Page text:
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Politics and the Press

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By Mary Daily

Published Oct 1, 2019 8:00 AM


At The Washington Post, Bruin Matea Gold leads a team of 15 investigative reporters trying to sort out and report the facts amid the complexities of today’s polarized political system.


“You’re sort of watching this chaotic dance of democracy from the sidelines and doing your best to describe it, analyze it and explain it to your readers,” says The Washington Post editor Matea Gold. Photo by Greg Kahn.

Third-generation Bruin Matea Gold ’96 grew up in Sacramento, where she fell in love with journalism while working on her high school newspaper, the McClatchy Prospector. She chose to attend UCLA because of the Daily Bruin’s reputation as a top college publication. She joined the Bruin staff on her first day as a freshman and rose to editor-in-chief during her junior year. As a senior, she interned at the Los Angeles Times, where she went on to spend the first 17 years of her career. Now editor of the political investigations team at The Washington Post, Gold oversees 15 reporters covering the nation’s highly charged and polarized political scene.

Q: When did you start writing about politics?

A: I did a pretty long stint covering politics at the L.A. Times. I was sent to Iowa in the fall of 1999 to cover Bill Bradley’s presidential campaign, and I covered the 2000 and 2004 presidential races as a trail reporter. In between, I covered state and local politics. I was Los Angeles City Hall bureau chief for a while and then went to the New York bureau of the L.A. Times.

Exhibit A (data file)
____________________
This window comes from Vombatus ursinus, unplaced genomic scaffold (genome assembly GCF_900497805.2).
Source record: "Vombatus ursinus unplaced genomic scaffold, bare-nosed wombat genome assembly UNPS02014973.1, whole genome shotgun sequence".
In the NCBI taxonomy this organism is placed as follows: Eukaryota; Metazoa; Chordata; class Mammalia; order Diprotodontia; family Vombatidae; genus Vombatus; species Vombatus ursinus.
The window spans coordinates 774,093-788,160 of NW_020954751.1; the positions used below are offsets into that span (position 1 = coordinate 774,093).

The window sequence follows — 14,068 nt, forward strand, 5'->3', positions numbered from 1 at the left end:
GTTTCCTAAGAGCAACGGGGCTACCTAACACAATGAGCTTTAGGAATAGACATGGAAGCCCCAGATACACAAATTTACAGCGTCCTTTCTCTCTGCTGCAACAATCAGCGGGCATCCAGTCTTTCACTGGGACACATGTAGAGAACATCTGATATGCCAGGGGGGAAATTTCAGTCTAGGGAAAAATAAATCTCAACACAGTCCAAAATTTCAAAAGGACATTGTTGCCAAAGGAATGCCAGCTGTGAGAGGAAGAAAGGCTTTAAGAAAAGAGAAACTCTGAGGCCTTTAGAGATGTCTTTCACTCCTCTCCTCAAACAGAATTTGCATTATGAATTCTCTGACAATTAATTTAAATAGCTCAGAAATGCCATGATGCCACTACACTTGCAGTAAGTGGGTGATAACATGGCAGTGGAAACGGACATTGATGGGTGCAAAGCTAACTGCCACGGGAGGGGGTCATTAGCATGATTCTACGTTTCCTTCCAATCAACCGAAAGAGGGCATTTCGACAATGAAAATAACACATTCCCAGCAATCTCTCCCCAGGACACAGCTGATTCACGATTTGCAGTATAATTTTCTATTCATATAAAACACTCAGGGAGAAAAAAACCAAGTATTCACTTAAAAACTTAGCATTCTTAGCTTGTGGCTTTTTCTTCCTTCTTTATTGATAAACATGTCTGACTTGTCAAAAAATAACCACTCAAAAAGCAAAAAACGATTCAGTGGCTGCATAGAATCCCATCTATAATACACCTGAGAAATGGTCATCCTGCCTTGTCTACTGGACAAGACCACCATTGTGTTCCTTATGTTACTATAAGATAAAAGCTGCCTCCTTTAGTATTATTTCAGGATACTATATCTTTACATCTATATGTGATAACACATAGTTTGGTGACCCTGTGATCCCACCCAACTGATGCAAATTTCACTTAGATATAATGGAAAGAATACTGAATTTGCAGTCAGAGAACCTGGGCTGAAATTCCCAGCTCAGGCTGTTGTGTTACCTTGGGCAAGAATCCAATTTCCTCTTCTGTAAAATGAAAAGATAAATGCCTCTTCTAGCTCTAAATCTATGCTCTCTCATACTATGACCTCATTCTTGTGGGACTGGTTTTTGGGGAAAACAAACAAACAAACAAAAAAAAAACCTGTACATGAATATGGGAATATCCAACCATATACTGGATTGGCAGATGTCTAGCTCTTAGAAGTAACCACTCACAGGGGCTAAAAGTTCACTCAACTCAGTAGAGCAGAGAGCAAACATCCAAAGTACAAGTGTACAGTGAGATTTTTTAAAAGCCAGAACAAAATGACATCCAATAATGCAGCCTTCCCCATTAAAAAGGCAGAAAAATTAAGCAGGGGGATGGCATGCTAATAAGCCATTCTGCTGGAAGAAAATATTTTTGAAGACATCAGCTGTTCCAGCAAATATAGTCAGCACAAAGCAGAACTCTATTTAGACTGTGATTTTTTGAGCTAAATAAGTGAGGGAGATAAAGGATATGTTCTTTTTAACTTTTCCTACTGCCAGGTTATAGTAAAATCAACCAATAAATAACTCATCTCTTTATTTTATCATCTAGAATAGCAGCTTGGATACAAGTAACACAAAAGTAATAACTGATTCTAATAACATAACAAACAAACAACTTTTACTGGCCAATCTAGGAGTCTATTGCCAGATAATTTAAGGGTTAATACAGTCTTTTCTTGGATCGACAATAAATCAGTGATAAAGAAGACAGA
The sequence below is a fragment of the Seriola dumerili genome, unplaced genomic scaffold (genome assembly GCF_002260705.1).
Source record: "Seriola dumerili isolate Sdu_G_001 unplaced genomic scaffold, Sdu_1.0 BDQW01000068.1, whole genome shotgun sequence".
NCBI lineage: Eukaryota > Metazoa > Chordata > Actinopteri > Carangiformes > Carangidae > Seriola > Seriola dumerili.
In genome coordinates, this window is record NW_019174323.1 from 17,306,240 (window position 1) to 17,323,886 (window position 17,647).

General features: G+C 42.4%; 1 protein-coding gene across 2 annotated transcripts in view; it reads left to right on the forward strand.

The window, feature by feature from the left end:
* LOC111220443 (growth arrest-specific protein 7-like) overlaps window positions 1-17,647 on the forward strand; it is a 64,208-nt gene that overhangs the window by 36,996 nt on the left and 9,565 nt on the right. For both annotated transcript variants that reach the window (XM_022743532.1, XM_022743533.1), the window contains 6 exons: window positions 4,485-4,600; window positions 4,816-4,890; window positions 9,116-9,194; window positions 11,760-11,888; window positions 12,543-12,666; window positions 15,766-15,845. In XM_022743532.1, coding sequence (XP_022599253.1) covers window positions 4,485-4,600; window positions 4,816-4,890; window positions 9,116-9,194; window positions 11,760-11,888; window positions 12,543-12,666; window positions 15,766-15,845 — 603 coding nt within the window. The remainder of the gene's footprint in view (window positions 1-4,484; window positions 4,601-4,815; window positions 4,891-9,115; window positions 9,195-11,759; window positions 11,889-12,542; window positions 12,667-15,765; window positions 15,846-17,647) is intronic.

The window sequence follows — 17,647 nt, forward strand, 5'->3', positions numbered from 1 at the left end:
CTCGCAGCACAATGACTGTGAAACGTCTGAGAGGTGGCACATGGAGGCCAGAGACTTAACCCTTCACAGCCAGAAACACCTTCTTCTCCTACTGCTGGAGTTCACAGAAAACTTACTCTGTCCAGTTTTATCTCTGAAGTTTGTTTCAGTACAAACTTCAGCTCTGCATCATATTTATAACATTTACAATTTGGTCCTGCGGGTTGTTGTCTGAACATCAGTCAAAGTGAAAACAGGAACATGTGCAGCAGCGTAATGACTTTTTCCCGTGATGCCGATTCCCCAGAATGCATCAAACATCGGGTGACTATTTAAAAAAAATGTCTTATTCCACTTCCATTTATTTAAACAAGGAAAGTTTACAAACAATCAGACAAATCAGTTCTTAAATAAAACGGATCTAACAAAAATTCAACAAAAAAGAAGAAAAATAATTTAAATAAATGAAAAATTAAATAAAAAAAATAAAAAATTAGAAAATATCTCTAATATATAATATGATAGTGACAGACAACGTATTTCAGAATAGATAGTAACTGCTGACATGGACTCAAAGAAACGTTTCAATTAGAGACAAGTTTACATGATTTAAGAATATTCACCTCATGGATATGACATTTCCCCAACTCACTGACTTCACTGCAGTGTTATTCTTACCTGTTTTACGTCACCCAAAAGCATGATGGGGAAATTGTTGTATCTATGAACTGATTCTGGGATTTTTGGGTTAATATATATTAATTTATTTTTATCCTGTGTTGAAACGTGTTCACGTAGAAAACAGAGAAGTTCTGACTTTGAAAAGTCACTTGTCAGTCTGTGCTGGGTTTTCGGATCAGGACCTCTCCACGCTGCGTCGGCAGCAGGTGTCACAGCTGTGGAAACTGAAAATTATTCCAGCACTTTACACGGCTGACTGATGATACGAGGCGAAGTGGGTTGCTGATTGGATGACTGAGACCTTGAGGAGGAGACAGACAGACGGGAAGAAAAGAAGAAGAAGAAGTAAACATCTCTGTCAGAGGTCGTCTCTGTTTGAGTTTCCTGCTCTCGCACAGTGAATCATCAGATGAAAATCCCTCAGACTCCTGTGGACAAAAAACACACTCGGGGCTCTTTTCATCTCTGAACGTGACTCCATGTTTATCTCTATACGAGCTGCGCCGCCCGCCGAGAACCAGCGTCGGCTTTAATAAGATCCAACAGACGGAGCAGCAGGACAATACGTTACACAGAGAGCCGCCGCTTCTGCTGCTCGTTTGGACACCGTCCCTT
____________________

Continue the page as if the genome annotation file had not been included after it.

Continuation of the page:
Q: Did you report on politics there?

A: In New York, I covered the media/entertainment industry and wrote about television production in New York and the TV news divisions, which were experiencing incredible change. On my second day, ABC anchor Peter Jennings announced he had cancer, which was the beginning of a dramatic remaking of those traditional, stalwart evening news shows.

Q: And you later covered money and politics?

A: In the fall of 2010, I came to the L.A. Times’ Washington bureau, where I began covering money and politics. It was right after the Supreme Court’s Citizens United decision, which opened the floodgates of big money in campaigns. It was, in some ways, a throwback to the Gilded Age. I could map how wealthy people were able to influence our politics in newfound ways. Already, you could foresee a backlash. American voters did not feel comfortable with the wealthiest among us having the loudest voice and the ability to shape politics. That gave me some insight into President Trump’s election, because he was so able to tap into that sense of disenfranchisement.

Q: Has the stark polarization of U.S. politics changed how you do your work?

A: Oh, sure. The environment in which we are trying to tell stories is so much more fraught than it was five or 10 years ago. One thing that is so difficult is that we’re confronting a situation in which the country is polarized, not only politically but also in our information sources. I feel increasingly anxious about that divide. We have a split in our nation in how people get information, and that vulcanizes and separates us, impairing our ability to engage in civil discourse and debate.

Q: Is it harder for reporters to be objective in this climate?

A: If you’re a thinking, engaged citizen, you’re going to have some views about things, and it’s sort of unrealistic to pretend that you’re going to cover an issue and not have your own feelings and beliefs. It’s important for journalists to recognize that and to strive not for objectivity but for fairness. It’s a lot more honest to recognize your own point of view and to try even harder to get the perspectives of others with whom you don’t agree. You always feel like you’re sort of watching this chaotic dance of democracy from the sidelines and doing your best to describe it, analyze it and explain it to your readers.